When Zillow Group (NASDAQ:Z)(NASDAQ:ZG) released solid third-quarter 2018 results two weeks ago, it seems an understatement to say it was surprising at first to see shares plummet 26% the following day. That is, at least until we saw the online real estate platform leader reduced its full-year outlook due to a number of industry and business-specific headwinds.
In both Zillow's latest letter to shareholders and its subsequent conference call with analysts, however, management offered crucial perspective on exactly what drove its business over the past few months and what investors should be watching in the coming quarters. Read on for crucial insight to those ends.
Mortgage segment headwinds won't last forever
The year-over-year decrease in average revenue per loan information request was due primarily to our ongoing transition to our new Connect subscription-based platform, which began during the second quarter of 2018, from the cost-per-lead Long Form product. The Connect platform delivers
higher-quality leads to our lender advertisers and we expect will improve monetization in future quarters.
-- Zillow CEO Spencer Rascoff
First, some shareholders might be tempted to balk after seeing revenue from Zillow's existing mortgage business -- which does not include its recently closed acquisition of Mortgage Lenders of America -- fell 12% year over year, as sales collected under the company's new subscription approach more than offset the fruits of a 13% increase in the number of mortgage loan information requests. But this decline was technically in line with expectations, and Rascoff insists that focusing on quality over quantity will yield superior results over the long run.
Zillow Offers is ramping quickly
During the third quarter of 2018, Zillow purchased 168 homes and sold 36 homes. All of the homes purchased and sold were in the Phoenix and Las Vegas markets. Zillow Offers launched in Atlanta in September and Denver in October. Demand for this service in our new markets is already exceeding our expectations, and the Denver launch was the most successful start so far. [...] Just a few months after launching this new business, Zillow Offers is ramping fast and our team is seamlessly executing the roll-out into new markets. The Zillow Offers team is managing renovations on time and under budget. On average, during the third quarter, homes were sold well ahead of our 90 day target. Our unique data set provides insight into the homes that consumers are shopping for and allows us to effectively advertise the homes we buy even before we are ready to relist them.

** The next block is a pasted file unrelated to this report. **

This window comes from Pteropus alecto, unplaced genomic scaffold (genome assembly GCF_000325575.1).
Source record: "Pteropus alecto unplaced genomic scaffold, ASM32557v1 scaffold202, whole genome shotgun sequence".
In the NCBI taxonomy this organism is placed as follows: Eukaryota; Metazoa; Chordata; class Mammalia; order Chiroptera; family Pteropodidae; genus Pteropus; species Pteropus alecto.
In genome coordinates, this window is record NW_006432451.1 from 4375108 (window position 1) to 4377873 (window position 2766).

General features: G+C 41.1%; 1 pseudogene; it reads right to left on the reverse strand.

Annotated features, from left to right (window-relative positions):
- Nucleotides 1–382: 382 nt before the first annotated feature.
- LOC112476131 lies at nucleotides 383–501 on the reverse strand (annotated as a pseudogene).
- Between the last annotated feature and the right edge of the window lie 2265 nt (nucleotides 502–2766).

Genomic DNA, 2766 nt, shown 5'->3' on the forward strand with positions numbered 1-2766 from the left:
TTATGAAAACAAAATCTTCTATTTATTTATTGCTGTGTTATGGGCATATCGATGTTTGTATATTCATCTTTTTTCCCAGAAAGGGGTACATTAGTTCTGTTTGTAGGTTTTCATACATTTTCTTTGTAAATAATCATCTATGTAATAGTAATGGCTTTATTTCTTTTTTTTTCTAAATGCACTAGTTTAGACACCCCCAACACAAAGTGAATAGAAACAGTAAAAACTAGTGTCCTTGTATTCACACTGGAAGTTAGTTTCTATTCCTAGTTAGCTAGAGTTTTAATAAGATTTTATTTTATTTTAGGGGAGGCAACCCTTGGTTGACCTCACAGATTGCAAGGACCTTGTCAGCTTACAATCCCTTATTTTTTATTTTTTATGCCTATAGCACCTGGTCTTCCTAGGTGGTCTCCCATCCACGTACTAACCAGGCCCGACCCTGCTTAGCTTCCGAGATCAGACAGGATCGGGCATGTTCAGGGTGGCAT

Despite the market's initial discomfort with the thought of Zillow entering the homebuying and selling business, there's no denying that the new Zillow Offers platform is off to a great start. Rascoff added that Zillow's primary goal is not to flip houses but rather to "provide a home-selling option that eliminates the hassle and uncertainty of selling a home for the consumer."
Almost 20,000 homeowners have already requested an offer from Zillow from the three markets in which it operated this quarter, and Zillow only opted to actually purchase around 1% of those homes. With Zillow's unique perspective on the health and pace of the real estate market, it should come as no surprise that the company is rapidly expanding the initiative into new metropolitan markets.